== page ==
If a bunch of Monticello teenagers willingly engage in fistfights that are recorded on video, is that a crime?
Authorities aren't sure yet, but they do know that fight clubs are a bad idea, and they are advising the youths to avoid such activities, said Sgt. Eric Leander of the Wright County Sheriff's Office.
The issue of underground fight clubs surfaced a week ago when a 16-year-old boy was treated for facial injuries after engaging in a fight at a gravel pit area behind Wal-Mart on School Lane, about a mile west of Monticello High School. Such fights appear to have been going on for a few weeks, Leander said.
School liaison officers heard about the prior fights during school Friday of last week, Leander said. They saw some students in fight videos on YouTube and advised the boys' parents to have their sons "knock it off," Leander said. But late that same afternoon, about a dozen Monticello youths who are neighborhood or school acquaintances appeared for a club fight at the below-grade gravel pits behind Wal-Mart, Leander said.
A few hours later, the 16-year-old was treated and released at a hospital, which notified police.
Some of the teens use boxing gloves, and at least one fight was in an unidentified backyard, Leander said, but it appears no adults were involved. Police didn't release the names of any of the juveniles involved.
"If a group of teenagers agrees to participate in something like this that they believe is a sporting event, it is hard to call it a crime," Leander said. Investigators have interviewed most of those involved, Leander said, and will submit a report next week to the county attorney who will decide whether assault, disorderly conduct or any charge is warranted.
In any event, "We hope parents will talk to their kids about doing sports that are sanctioned and supervised," Leander said. "We don't want this going on anymore at all."
Fight clubs, inspired by a 1999 film by that name, have cropped up around the country, including in the Twin Cities. Savage, Blaine and New Brighton reported clubs a few years ago, and several cities have passed ordinances banning the activity, also called ultimate fighting or mixed martial arts.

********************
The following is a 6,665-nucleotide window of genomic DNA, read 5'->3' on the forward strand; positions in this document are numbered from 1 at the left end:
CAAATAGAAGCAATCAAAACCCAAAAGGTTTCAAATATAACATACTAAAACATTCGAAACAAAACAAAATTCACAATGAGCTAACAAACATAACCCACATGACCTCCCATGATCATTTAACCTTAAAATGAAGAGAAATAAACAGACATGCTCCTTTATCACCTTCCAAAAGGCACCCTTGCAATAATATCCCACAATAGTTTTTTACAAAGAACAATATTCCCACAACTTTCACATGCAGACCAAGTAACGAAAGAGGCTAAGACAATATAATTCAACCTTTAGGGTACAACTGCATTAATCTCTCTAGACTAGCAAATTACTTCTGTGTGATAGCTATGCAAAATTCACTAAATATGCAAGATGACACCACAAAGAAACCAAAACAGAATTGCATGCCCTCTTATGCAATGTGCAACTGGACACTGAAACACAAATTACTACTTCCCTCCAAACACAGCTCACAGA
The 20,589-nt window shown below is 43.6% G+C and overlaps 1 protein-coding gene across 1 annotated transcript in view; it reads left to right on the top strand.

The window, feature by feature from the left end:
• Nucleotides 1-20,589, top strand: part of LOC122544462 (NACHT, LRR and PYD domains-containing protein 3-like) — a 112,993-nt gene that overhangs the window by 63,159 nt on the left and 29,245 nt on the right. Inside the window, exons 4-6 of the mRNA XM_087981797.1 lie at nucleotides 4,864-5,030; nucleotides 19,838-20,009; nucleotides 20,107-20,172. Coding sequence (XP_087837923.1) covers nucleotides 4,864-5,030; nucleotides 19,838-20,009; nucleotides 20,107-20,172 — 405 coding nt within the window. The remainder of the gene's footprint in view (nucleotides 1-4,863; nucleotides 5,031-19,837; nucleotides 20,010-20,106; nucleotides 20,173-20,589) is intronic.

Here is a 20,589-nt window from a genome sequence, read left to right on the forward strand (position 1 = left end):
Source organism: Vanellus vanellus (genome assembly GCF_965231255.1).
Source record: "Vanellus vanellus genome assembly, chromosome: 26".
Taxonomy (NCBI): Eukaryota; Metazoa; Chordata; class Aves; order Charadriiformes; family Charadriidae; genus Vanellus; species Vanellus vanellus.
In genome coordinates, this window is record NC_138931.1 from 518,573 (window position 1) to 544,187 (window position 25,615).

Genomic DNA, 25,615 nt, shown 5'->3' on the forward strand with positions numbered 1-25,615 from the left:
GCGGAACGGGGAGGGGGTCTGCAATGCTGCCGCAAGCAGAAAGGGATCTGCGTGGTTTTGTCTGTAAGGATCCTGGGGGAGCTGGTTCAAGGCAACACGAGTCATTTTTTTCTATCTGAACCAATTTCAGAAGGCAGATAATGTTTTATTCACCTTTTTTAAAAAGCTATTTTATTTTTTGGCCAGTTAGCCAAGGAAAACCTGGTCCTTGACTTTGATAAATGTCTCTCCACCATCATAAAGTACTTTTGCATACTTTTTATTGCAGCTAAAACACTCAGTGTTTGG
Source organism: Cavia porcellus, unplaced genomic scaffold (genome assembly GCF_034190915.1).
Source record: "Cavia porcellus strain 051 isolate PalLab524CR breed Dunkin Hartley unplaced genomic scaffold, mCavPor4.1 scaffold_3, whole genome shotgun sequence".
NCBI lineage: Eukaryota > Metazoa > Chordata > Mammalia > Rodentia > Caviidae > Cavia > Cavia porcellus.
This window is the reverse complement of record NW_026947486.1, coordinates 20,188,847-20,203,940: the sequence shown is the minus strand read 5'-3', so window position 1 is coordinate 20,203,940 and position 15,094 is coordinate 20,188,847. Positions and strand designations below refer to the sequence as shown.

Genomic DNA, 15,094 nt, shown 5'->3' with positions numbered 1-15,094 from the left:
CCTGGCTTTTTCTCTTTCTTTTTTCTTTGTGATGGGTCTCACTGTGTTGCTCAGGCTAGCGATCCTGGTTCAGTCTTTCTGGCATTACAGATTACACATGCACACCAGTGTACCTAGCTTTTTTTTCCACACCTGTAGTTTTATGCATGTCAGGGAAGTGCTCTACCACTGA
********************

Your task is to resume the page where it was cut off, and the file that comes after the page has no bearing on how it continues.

Blaine banned fight clubs in 2007 after a teenage fighter suffered a broken jaw or nose, said Mayor Tom Ryan.
"You'd get 50 or 60 kids in a parking lot, and everybody was cheering them on. It gets pretty rough," Ryan said. "Everybody claps and urges them to keep going. They were very secret about meeting. It wasn't with gloves. It was bare-knuckle."
He said no more fight clubs have been reported since Blaine passed the ordinance.
Monticello school Superintendent Jim Johnson said he first heard about the Walmart fight a few hours after it occurred, when parents asked him about it at a high school football game. He later asked his own four teenagers, who, he said, had about as much information about the fight as he did.
The school liaison officer confirmed Monday what had happened, Johnson said. School officials talked to the 10th-grade class, which Johnson believes includes the injured boy. He said the Sheriff's Office also has spoken with families of the fighters they could identify.
"We're hoping we nipped it in the bud," Johnson said. "We don't want anyone else to get hurt. We want students to be safe all the time, whether they are in school or in our community.
"Being involved in an activity like this is not safe. It's not a good choice."
Jim Adams • 612-673-7658